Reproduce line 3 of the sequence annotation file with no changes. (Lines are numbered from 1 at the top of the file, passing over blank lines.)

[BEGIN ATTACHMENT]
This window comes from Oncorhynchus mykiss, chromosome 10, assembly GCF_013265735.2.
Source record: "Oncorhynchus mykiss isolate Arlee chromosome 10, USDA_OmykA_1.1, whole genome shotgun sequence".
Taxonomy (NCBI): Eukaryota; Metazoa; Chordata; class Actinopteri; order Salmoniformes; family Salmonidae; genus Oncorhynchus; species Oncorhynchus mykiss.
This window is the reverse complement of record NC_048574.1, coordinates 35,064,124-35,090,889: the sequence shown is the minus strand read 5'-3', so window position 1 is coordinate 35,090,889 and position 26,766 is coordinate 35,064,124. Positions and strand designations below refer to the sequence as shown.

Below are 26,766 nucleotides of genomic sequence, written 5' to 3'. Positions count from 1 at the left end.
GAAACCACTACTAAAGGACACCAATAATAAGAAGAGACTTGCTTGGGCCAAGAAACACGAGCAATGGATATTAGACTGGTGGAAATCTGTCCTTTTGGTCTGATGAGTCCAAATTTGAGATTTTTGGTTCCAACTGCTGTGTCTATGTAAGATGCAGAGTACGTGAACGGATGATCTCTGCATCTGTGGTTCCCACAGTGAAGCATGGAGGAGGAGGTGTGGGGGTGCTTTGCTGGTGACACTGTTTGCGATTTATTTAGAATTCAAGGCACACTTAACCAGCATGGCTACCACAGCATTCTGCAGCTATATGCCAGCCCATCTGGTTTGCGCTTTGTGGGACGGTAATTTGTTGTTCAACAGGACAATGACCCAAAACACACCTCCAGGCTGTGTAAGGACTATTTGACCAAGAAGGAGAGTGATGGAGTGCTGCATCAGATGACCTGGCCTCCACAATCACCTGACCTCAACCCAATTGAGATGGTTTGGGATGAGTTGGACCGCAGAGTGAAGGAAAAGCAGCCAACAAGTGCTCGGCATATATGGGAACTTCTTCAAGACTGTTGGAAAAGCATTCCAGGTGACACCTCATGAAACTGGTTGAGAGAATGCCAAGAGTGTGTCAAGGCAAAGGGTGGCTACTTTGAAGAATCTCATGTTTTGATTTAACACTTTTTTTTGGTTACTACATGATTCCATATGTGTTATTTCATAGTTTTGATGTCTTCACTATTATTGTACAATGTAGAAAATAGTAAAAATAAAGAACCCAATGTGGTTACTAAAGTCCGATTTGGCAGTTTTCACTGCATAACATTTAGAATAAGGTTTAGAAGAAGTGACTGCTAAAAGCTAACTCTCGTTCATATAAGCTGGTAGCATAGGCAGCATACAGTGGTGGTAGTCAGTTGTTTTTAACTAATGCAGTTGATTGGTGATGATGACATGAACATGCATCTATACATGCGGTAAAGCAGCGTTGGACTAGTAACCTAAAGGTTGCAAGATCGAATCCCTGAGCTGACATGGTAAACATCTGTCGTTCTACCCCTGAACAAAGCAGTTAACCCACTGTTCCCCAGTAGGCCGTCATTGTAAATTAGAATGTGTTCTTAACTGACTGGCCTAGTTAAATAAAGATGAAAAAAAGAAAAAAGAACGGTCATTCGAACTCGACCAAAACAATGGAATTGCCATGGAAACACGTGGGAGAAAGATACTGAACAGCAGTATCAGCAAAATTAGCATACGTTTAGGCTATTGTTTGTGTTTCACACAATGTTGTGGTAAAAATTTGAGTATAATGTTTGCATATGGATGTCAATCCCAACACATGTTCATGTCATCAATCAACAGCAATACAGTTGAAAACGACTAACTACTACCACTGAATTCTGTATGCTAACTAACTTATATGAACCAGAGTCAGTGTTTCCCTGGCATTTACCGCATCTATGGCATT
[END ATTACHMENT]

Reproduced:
Taxonomy (NCBI): Eukaryota; Metazoa; Chordata; class Actinopteri; order Salmoniformes; family Salmonidae; genus Oncorhynchus; species Oncorhynchus mykiss.